Stoke Newington's main claim to notice during the 18th and 19th centuries was its Quaker community, made up of a few families, inter-connected by marriage, deeply concerned in philosophical and political issues, mostly deriving their wealth from the City and resident in Church Street, especially in Paradise Row. (fn. 15) Samuel Hoare the elder (d. 1796), a merchant of 'ample fortune', occupied Paradise House, the largest in the row, from 1775. (fn. 16) His son Samuel the younger (1751- 1825), the banker, lived in the row from 1785 until the damp of the New River induced him to leave Stoke Newington in 1790. The elder Samuel's second son Jonathan, a merchant and the black sheep of the family, occupied a 'late erected' house belonging to his father before 1792 and owned Grafton House, another house in the row, after 1819. (fn. 17) His sister Margaret married Joseph Woods, a London woollen merchant who by 1781-2 was living in another house in the row, probably Vincent House; their son Joseph (1776-1864) was the architect and botanist. (fn. 18) Woods and Samuel Hoare the younger campaigned to abolish slavery (fn. 19) and Paradise Row was often visited by fellow campaigners like William Wilberforce and his brother-in-law James Stephen (d. 1832), master in Chancery, whose father James (d. 1779) had come to Stoke Newington in 1774 to live in the Summerhouse on the north side of Church Street, described by the younger James c. 1820 as 'the first respectablelooking house on the right' from the London road. (fn. 20) Also present at the meetings against slavery was William Allen (1770-1843), founder of the chemical firm, promoter of the Lancasterian school movement and friend of princes, who retired to Stoke Newington in 1795 and lived at no. 135 Church Street, the home of his second wife Charlotte Hanbury (d. 1816) from their marriage in 1806 until 1827. After his marriage, the subject of a cartoon by Cruikshank, in that year to Grizell (d. 1835), the widowed daughter of Samuel Hoare, he moved to her home, Paradise House. (fn. 21) Allen's nephew and partner Cornelius Hanbury (d. 1869) lived at Warwick House in 1848 (fn. 22) and later at Stoneleigh House, both in Paradise Row, before leaving the parish 1857. Hanbury's son Cornelius married Sarah, daughter of Frederick Janson (d. 1832) of Lloyds, member of another prominent Quaker family, who followed Allen at no. 135 Church Street. (fn. 23) The younger Cornelius lived successively in three houses in Paradise Row; about 1863 he and his wife began attending Anglican services and their son was a supporter of St. Matthias's. (fn. 24) The Harrises, who lived east of the Red Lion in 1823 and moved to Stoke House in Paradise Row in 1837 were also Quakers, (fn. 25) as were the Listers, John, a wine merchant and his son Joseph Jackson (1786-1869), the microscopist, and sister Mary, who founded the invalid asylum in 1825 and owned Vincent House in Paradise Row by 1810. (fn. 26)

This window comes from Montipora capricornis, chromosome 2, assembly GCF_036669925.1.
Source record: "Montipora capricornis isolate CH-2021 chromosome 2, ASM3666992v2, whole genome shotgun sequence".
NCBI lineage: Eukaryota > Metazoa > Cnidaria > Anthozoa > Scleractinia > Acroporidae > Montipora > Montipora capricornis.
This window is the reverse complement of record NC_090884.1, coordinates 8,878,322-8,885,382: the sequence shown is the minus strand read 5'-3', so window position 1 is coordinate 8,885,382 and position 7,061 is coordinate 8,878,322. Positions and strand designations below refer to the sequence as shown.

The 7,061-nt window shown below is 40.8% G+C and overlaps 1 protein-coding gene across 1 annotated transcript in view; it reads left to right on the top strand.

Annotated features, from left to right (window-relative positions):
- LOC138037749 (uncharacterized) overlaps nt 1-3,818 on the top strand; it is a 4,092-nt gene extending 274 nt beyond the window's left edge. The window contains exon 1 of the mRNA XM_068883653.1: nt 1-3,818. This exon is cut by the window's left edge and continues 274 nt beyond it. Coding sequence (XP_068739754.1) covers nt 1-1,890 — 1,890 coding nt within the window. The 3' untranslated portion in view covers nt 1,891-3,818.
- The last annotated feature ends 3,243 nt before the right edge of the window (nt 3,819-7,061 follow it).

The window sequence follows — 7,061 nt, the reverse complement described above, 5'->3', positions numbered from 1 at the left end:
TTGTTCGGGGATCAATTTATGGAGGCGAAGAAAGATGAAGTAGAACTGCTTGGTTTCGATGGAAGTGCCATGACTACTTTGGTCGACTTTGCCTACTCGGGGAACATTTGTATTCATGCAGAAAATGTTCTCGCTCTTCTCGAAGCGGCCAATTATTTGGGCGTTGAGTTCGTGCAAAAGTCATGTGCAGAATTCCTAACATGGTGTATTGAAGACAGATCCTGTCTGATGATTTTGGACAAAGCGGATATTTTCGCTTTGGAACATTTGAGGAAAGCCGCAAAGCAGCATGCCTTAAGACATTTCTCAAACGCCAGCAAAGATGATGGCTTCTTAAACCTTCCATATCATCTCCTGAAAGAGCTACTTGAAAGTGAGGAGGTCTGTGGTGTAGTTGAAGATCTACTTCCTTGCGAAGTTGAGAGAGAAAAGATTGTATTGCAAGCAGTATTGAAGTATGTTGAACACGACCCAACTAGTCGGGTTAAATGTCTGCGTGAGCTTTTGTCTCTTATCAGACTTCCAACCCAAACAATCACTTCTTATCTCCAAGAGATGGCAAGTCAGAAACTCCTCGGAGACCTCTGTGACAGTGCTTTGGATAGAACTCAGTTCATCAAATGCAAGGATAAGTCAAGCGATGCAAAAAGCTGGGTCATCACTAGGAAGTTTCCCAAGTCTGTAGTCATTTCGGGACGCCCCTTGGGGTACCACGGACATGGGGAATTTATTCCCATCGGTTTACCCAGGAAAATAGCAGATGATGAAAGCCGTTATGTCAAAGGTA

Stoke Newington: Church Street c.1848